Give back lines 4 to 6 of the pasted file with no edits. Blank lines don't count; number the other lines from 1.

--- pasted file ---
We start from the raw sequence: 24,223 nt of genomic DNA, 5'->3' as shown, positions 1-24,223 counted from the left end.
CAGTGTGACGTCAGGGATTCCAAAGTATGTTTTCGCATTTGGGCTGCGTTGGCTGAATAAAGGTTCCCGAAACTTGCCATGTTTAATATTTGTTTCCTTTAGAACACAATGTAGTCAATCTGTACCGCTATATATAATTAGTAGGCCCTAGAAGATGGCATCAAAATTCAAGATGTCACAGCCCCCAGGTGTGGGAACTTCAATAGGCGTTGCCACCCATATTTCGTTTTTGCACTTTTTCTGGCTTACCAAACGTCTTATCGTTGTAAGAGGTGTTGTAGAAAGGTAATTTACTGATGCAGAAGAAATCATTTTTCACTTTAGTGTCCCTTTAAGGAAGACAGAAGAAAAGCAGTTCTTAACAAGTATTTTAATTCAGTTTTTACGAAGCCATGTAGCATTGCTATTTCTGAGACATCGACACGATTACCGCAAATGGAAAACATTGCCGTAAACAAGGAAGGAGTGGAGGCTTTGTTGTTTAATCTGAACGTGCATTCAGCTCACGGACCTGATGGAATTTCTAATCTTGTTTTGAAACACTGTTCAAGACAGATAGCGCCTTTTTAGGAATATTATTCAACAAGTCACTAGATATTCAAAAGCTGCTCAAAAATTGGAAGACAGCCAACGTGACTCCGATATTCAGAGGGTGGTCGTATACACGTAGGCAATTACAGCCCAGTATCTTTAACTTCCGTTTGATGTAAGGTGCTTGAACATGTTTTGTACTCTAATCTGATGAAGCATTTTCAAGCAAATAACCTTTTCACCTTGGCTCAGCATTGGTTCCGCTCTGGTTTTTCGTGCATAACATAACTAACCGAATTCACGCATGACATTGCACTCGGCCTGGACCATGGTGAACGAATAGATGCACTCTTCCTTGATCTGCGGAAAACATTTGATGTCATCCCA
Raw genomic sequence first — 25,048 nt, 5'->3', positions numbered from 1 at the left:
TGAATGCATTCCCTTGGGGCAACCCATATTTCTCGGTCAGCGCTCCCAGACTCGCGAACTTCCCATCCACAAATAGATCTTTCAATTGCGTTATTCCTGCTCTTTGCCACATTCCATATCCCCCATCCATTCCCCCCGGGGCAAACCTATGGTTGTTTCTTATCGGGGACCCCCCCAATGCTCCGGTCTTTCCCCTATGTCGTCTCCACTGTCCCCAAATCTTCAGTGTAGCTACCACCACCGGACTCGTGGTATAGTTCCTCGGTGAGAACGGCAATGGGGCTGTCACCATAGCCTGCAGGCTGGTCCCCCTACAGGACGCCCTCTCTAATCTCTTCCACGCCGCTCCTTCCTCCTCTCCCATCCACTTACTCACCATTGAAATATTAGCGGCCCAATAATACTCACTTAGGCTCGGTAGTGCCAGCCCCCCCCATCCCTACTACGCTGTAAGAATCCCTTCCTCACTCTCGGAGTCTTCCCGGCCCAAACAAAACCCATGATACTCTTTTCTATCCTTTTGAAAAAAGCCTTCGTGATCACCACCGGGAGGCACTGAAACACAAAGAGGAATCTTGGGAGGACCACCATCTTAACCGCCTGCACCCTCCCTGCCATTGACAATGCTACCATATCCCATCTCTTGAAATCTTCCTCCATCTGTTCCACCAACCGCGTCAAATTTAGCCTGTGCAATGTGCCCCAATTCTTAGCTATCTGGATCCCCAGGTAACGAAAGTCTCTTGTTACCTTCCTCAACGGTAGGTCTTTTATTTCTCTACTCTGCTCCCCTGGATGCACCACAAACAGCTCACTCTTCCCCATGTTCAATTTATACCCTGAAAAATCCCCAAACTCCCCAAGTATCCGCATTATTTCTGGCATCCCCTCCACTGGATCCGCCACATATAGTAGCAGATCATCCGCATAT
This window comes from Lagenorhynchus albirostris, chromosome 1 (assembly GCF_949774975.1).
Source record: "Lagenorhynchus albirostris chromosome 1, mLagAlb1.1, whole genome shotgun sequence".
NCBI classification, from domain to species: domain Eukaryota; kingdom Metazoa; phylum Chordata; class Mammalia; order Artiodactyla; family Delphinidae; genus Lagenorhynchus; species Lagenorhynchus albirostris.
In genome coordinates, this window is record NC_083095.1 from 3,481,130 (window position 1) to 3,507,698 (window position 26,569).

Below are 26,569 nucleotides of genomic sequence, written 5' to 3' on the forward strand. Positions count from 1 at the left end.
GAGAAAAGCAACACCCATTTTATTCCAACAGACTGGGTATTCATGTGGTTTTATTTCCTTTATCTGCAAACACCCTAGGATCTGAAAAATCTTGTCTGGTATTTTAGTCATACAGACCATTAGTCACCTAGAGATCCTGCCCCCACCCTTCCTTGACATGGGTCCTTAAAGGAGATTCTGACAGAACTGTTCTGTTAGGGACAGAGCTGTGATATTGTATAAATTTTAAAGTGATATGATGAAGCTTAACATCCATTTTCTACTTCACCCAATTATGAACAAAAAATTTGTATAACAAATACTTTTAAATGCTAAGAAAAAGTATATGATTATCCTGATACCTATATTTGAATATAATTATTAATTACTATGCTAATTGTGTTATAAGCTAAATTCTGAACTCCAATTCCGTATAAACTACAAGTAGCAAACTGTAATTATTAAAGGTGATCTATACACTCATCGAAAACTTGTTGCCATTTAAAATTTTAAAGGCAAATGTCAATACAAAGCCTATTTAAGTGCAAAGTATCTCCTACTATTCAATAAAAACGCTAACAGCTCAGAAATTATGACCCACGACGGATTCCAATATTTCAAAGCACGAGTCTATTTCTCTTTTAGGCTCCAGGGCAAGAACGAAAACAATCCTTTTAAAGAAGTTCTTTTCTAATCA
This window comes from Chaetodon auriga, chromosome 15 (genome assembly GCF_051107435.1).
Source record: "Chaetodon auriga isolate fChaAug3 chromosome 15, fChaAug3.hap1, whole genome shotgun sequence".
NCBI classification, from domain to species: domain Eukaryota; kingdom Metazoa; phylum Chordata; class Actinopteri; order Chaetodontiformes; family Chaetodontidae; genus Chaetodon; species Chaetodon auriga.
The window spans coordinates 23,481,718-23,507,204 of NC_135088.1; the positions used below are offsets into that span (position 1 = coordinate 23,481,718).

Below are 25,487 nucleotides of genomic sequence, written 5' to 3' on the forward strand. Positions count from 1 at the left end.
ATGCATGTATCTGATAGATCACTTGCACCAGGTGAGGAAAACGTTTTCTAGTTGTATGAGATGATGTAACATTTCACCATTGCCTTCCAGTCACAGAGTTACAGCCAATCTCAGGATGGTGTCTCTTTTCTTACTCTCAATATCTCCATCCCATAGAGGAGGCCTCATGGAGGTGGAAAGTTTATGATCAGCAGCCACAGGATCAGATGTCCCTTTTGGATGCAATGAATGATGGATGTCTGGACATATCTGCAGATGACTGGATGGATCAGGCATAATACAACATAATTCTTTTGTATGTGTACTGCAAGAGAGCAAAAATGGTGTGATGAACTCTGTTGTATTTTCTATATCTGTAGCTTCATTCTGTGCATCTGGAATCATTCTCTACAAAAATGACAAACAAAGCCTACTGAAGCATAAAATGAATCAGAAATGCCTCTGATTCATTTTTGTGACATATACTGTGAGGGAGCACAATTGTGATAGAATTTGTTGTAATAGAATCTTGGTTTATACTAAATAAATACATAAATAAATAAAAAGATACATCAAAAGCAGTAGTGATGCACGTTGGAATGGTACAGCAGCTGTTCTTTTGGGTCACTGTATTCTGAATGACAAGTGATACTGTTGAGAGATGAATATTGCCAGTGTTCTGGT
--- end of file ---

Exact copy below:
TGAATGCATTCCCTTGGGGCAACCCATATTTCTCGGTCAGCGCTCCCAGACTCGCGAACTTCCCATCCACAAATAGATCTTTCAATTGCGTTATTCCTGCTCTTTGCCACATTCCATATCCCCCATCCATTCCCCCCGGGGCAAACCTATGGTTGTTTCTTATCGGGGACCCCCCCAATGCTCCGGTCTTTCCCCTATGTCGTCTCCACTGTCCCCAAATCTTCAGTGTAGCTACCACCACCGGACTCGTGGTATAGTTCCTCGGTGAGAACGGCAATGGGGCTGTCACCATAGCCTGCAGGCTGGTCCCCCTACAGGACGCCCTCTCTAATCTCTTCCACGCCGCTCCTTCCTCCTCTCCCATCCACTTACTCACCATTGAAATATTAGCGGCCCAATAATACTCACTTAGGCTCGGTAGTGCCAGCCCCCCCCATCCCTACTACGCTGTAAGAATCCCTTCCTCACTCTCGGAGTCTTCCCGGCCCAAACAAAACCCATGATACTCTTTTCTATCCTTTTGAAAAAAGCCTTCGTGATCACCACCGGGAGGCACTGAAACACAAAGAGGAATCTTGGGAGGACCACCATCTTAACCGCCTGCACCCTCCCTGCCATTGACAATGCTACCATATCCCATCTCTTGAAATCTTCCTCCATCTGTTCCACCAACCGCGTCAAATTTAGCCTGTGCAATGTGCCCCAATTCTTAGCTATCTGGATCCCCAGGTAACGAAAGTCTCTTGTTACCTTCCTCAACGGTAGGTCTTTTATTTCTCTACTCTGCTCCCCTGGATGCACCACAAACAGCTCACTCTTCCCCATGTTCAATTTATACCCTGAAAAATCCCCAAACTCCCCAAGTATCCGCATTATTTCTGGCATCCCCTCCACTGGATCCGCCACATATAGTAGCAGATCATCCGCATAT
This window comes from Lagenorhynchus albirostris, chromosome 1 (assembly GCF_949774975.1).
Source record: "Lagenorhynchus albirostris chromosome 1, mLagAlb1.1, whole genome shotgun sequence".